Betty Norwood doesn't need 28 days in February to remind her of black history.
The social studies and reading teacher has lived and breathed it every day since being born in 1951 in Crystal Springs, Miss. As an only child growing up in the South, she remembers seeing white-only water fountains, restaurants prohibiting blacks and blacks living on one side of the town and whites on the other.
"I wasn't allowed to go to a public library because of who I was, even though my parents paid taxes like everybody else," Norwood recalled of her childhood experiences.
Norwood, the lone black teacher at South Junior High School, attended all-black schools in Mississippi, where all the teachers were black.
"The year I graduated (1968) was the year they integrated the schools in the town I lived in," she said.
A personal highlight Norwood often shares with her students occurred while she was a teenager in the mid-1960s. She saw Dr. Martin Luther King Jr. in person in nearby Jackson, 30 miles north of her hometown.
"He was giving a speech about the importance of registering to vote and going to the voting polls, and I'll always remember that," said Norwood, who proudly displays a sign that reads "South Students Value Diversity" in her classroom.
King is often studied in schools during February in conjunction with Black History Month. Norwood is fond of King's legacy but wants to make sure other contributions by blacks aren't overlooked.
"I really wouldn't care if they didn't have Black History Month because black history is so much a part of American history," she said. "It should be taught as American history is taught."
Norwood is the first black teacher Quintin Rucker has had. Rucker, a ninth-grader at South Junior High, is president of the school's Brothers in Harmony organization and works closely with Norwood, the club's sponsor. The club discusses real-life situations and is involved in community service projects.
"I respect her a lot," said Rucker, a black student. "You look around and see African-Americans living in the projects. As a black student, you have to take some pride to see Mrs. Norwood being a teacher."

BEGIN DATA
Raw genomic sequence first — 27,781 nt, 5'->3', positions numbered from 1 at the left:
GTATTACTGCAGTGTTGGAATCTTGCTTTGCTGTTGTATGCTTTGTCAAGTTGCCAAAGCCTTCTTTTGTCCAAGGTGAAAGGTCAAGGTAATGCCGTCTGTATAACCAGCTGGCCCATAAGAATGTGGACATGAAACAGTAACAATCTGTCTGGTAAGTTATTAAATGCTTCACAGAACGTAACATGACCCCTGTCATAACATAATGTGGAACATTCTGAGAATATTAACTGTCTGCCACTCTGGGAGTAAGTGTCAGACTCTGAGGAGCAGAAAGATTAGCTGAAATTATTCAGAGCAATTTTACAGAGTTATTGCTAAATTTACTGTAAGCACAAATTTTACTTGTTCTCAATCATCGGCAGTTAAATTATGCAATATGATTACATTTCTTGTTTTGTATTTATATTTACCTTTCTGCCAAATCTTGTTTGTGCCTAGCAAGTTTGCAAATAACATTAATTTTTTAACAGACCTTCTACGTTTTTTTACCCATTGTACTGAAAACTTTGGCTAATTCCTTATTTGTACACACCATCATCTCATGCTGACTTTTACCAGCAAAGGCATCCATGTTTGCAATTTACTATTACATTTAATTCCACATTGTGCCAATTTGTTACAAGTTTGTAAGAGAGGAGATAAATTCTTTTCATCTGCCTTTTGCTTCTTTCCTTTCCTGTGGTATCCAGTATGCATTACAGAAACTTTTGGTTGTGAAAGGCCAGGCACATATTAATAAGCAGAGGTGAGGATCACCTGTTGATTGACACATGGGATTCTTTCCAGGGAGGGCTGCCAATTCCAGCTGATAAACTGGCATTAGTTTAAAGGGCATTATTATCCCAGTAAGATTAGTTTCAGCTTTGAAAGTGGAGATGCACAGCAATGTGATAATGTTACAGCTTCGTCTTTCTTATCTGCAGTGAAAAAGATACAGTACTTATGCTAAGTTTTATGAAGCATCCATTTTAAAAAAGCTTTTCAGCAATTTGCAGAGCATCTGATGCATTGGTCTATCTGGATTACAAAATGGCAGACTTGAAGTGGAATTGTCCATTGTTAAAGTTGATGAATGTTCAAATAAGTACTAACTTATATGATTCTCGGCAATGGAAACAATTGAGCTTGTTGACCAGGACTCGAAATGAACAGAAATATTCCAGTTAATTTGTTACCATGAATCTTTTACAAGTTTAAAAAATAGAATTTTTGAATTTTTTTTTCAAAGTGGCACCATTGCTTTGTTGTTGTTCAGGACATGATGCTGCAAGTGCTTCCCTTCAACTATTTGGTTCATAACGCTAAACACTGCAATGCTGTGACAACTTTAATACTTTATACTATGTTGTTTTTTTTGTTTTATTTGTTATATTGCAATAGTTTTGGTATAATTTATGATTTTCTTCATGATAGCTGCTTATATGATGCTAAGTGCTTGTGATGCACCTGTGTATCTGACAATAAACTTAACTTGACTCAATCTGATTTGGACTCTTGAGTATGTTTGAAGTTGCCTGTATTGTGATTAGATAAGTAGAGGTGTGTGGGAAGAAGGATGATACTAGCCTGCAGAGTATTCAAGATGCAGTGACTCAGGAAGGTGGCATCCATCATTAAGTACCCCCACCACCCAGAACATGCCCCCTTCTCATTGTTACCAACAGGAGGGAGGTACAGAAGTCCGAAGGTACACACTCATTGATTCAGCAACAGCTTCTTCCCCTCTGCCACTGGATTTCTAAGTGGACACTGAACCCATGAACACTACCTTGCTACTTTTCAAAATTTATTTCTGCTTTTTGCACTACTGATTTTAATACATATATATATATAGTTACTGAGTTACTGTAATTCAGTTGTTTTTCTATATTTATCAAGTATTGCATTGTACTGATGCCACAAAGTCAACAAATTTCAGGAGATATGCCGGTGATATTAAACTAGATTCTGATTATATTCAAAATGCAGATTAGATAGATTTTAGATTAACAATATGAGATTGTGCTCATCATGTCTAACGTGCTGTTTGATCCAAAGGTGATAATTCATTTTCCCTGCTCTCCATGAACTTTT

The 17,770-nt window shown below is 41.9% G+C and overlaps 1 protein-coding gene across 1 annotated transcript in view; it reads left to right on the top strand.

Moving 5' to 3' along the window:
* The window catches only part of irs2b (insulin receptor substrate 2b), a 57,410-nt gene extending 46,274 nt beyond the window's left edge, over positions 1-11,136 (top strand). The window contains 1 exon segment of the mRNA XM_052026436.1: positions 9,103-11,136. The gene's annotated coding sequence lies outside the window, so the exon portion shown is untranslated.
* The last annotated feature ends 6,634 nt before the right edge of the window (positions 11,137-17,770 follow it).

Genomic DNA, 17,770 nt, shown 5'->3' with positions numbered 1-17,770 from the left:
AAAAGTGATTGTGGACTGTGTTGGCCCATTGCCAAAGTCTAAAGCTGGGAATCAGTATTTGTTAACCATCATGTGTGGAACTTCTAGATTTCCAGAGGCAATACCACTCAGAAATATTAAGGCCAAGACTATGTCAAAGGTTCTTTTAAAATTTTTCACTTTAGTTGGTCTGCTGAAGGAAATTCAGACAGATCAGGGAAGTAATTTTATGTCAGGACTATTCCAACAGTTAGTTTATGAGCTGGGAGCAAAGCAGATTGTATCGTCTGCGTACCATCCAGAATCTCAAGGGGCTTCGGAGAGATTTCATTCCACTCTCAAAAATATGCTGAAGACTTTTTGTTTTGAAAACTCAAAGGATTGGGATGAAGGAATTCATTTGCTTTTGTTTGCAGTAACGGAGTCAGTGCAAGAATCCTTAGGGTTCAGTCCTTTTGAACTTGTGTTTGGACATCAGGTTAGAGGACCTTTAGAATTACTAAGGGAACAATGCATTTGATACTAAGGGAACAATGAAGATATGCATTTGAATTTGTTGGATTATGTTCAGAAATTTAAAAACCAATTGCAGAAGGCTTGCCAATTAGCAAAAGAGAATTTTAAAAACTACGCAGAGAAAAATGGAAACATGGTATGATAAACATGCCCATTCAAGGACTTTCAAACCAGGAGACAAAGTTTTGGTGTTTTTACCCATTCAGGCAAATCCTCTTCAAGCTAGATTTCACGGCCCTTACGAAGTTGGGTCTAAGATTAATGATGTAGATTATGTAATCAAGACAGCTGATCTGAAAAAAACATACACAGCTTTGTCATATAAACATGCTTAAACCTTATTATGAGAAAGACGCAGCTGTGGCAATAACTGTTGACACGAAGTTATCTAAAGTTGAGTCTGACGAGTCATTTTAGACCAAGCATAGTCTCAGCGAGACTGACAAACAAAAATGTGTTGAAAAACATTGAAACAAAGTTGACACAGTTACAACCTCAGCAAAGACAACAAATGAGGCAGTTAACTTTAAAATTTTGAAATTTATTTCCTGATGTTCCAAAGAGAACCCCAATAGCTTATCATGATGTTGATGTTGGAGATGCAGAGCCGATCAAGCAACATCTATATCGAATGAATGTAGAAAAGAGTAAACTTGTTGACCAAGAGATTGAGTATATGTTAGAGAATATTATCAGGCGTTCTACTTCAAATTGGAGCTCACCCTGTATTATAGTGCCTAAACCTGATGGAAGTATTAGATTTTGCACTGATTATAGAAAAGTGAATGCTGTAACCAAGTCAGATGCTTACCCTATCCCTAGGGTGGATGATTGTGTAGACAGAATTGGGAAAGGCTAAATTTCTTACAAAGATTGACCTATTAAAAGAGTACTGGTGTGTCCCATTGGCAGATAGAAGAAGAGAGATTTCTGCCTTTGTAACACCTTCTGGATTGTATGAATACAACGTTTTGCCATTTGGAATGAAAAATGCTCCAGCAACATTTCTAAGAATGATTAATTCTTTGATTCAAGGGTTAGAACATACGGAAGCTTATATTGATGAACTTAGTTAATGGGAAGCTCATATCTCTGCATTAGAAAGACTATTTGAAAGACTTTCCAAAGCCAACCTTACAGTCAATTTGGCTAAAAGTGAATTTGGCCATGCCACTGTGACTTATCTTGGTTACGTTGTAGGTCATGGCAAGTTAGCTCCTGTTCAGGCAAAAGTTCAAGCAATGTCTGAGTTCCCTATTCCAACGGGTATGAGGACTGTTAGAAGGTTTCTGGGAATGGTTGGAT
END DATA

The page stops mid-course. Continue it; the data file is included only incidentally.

Rucker never tires of Norwood sharing stories from her days growing up in Mississippi, especially since he is a King admirer.
"It has a big impact when she tells stories and you know what it's likes to be yourself in those shoes," he said. "It gives me a lot more respect for my ancestors."
Not many teachers in Lawrence are able to relate to Norwood's segregation experiences. She is one of 18 black certified staff members -- teachers and administrators -- in a Lawrence school district of 873 certified staff. At 2.1 percent, the district's percentage of black staff members is slightly ahead of the state's 1.9 percent.
According to a September report, the Lawrence district of 15 elementary schools, four junior high schools and two high schools listed 9.5 percent of its 9,946 students as blacks. School officials would prefer if the percentage of black teachers and students were similar.
"The goal is to have staff diversity reflect the diversity of students," said Mary Rodriguez, the district's executive director of human resources. "Obviously that is challenged."
Rodriguez said she and other school officials have attended career fairs at state universities trying to recruit black teachers.